Captain Schneider has spent most of his life sailing the seven seas. He's had adventures...survived danger...and romance. But now that he's retiring, it's time to return to life among the landlubbers in his hometown of Polygon, Pennsylvania. Captain Schneider wants to use his sailing experience to contribute to the mayor's Revitalize the City project by building sails which will collect wind-energy and convert it to electricity! But if he wants his project to fly he'll need to find the area of obtuse triangles. All of Captain Schneider's wind-energy collectors are shaped like triangles--just like sails on a ship! To figure out how much material he needs to build them, we're going to have to find their areas. Triangles which have one right angle, are called right triangles. If we call the base of this triangle 'b' the height, 'h', will be the side that is perpendicular to the base. How can we use the base and height to find the area of this triangle? Remember, a right triangle is half of a special kind of parallelogram known as a rectangle. Like all parallelograms, a rectangle's area is found by multiplying its side lengths together. So we can find the area of a right triangle by multiplying, one-half the base times the height. Now let's look at a second kind of triangle. Triangles shaped like this are called "acute", because their angles are all less than 90 degrees...and isn't that cute? The height is still perpendicular to the base, and we find it INSIDE the triangle. So how do we use that to find the area of this shape? If we DECOMPOSE this triangle along the height, so that there are two RIGHT triangles, we can see that the area of the triangle on the left is half the area of a rectangle and the area of the triangle on the right is also half the area of a rectangle. So the area of an acute triangle is half of the area of the rectangle which circumscribes it. That makes the area formula for an acute triangle the same as the formula for a right triangle: Area equals one half the base times the height. But not all of Captain Schneider's wind-collectors are shaped like right and acute triangles. Some of them are triangles with one angle GREATER than 90 degrees. These triangles are called OBTUSE, and they have a lot in common with acute and right triangles. For starters, they all have a base, which we can call, 'b'. They also have a height which is perpendicular to the base. Where would you draw the height on this triangle? If we imagine extending the base we can measure the height, 'h', OUTSIDE the triangle's area. Now, how can we use this information to calculate the area for Captain Schneider's obtuse wind-collectors? Remember that right and acute triangles are half of the area of a specific kind of parallelogram: a rectangle. Can you visualize a PARALLELOGRAM we can form, using this obtuse triangle? If we rotate it around we can see that our obtuse triangle is half the area of a parallelogram! So, in order to find the area of this obtuse triangle, or ANY triangle, all we need to do is multiply one half the base times the height! Keep that in mind, as we apply this formula to one of Schneider's wind-energy sails. In order to find the area of this obtuse triangle, which number should we use for our base? Well, this side is on the bottom, so let's substitute 24 feet for our base, 'b', in the formula. Notice that we just need the length of the SIDE we are calling the base, NOT the additional length outside of the triangle. Now, which number should we use for our height? The height of any triangle is the perpendicular distance from the base to the top of the triangle which makes our height, 'h', 42 feet. That makes the area one-half of 24 times 42, or 504 square feet. While the Captain gets everything in ship-shape let's review. No matter if a triangle is right, acute, or obtuse in order to calculate the area, we just need to multiply one half the base times the height. To find the height, make sure that you are measuring a perpendicular line which extends from the base to the top of the triangle. And when substituting into our formula, remember that you don't necessarily need to use ALL measurements that you are given--just the base and the height. With Captain Schneider's new wind energy system in place, the mayor's Revitalize the City project is ready for take-off! Uh, is that how these things are supposed to work?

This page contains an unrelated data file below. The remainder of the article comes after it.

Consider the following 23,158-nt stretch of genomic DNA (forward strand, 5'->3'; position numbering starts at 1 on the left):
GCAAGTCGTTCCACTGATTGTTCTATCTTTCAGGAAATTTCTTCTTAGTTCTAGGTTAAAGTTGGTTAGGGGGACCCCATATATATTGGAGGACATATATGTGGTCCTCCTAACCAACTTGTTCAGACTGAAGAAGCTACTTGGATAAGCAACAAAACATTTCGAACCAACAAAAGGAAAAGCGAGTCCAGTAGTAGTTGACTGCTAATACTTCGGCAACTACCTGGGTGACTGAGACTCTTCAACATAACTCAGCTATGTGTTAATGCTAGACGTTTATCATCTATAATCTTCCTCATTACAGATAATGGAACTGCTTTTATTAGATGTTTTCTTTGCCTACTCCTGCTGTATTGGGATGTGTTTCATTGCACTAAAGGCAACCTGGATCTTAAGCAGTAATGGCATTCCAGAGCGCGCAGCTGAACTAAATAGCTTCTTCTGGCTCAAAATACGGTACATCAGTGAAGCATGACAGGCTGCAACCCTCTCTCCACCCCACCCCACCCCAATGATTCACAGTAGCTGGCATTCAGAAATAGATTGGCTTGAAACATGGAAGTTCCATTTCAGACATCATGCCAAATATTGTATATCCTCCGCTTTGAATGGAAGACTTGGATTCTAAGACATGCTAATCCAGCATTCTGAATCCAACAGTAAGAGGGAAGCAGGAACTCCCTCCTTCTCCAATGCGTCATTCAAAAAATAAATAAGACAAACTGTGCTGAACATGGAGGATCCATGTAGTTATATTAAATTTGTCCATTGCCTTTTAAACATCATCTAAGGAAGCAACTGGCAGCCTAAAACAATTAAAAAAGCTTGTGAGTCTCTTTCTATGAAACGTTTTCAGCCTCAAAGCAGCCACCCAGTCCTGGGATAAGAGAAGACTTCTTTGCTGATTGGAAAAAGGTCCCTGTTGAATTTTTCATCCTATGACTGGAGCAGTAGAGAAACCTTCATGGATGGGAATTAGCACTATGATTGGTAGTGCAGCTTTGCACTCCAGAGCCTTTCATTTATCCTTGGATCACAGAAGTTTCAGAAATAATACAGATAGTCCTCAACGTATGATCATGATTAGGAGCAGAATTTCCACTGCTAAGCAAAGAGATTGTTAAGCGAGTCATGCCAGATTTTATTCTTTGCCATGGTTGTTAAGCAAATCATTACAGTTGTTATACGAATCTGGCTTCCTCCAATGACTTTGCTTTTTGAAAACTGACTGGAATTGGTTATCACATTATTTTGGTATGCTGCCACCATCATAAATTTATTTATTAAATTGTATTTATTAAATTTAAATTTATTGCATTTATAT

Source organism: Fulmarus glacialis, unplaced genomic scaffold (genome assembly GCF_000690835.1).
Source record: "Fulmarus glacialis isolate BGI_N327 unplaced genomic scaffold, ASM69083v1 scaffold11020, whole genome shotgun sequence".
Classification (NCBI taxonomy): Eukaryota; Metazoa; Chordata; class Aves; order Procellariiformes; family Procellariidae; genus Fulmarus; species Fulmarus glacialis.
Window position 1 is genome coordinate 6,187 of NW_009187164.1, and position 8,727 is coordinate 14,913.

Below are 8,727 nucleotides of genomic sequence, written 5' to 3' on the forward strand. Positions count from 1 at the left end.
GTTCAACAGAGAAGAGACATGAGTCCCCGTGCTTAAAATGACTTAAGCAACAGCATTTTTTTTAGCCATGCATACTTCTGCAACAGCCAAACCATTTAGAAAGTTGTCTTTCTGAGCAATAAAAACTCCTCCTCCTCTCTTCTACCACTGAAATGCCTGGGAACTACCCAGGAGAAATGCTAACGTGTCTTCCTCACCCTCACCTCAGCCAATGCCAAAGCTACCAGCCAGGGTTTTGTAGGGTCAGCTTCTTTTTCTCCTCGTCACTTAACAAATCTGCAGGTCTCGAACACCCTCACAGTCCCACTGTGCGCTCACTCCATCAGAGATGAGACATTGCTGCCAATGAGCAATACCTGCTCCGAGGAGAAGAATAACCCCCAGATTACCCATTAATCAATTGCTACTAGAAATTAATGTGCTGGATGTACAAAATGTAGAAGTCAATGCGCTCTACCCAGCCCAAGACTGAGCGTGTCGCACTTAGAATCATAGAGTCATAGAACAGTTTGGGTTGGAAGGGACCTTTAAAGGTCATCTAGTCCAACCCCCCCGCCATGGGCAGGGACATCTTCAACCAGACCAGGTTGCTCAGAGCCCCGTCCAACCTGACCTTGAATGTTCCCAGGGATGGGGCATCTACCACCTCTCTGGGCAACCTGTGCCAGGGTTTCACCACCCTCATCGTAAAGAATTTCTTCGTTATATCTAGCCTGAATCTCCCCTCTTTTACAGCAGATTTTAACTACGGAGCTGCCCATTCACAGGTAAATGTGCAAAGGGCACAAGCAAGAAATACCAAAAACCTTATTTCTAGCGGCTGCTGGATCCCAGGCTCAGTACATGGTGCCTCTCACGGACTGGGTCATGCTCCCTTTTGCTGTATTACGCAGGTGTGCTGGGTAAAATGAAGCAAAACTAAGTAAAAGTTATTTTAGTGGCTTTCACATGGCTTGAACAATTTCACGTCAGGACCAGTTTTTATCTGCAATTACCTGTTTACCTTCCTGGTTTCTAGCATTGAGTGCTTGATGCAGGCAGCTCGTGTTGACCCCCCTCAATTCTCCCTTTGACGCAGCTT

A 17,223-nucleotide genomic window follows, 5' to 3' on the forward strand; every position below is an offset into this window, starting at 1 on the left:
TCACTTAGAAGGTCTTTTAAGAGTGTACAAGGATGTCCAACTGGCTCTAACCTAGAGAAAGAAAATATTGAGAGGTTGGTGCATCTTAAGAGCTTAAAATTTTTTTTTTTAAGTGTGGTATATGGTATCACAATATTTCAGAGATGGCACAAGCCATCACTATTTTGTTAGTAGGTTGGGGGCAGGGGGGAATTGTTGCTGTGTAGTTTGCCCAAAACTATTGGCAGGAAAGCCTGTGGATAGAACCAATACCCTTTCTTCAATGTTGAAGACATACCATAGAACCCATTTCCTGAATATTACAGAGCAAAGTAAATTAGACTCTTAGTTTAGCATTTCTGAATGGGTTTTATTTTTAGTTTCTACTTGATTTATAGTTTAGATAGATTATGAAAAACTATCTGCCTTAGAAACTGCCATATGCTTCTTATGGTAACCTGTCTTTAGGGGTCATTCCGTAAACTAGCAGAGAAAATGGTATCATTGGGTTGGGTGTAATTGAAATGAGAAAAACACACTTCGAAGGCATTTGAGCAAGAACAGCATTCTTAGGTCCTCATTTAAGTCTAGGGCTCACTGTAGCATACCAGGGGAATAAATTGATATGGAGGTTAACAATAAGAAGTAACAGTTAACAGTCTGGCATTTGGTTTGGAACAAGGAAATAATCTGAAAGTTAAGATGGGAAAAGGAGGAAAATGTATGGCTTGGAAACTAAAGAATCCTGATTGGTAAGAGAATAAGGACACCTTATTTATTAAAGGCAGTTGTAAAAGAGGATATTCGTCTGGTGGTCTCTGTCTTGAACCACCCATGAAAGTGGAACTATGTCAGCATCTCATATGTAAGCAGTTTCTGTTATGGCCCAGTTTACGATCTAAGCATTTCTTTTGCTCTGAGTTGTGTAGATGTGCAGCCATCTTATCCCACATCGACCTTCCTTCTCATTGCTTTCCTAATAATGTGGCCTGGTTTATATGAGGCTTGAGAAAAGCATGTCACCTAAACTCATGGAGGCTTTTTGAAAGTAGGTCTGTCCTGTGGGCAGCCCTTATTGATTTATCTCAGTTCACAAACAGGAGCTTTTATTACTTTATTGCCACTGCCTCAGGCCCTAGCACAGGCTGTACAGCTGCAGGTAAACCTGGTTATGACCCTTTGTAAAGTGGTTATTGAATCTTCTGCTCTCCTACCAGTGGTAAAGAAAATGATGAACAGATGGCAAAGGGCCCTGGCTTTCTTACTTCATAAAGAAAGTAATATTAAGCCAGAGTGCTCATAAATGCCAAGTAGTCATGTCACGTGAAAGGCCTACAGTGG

## Finding the Area of an Obtuse Triangle exercise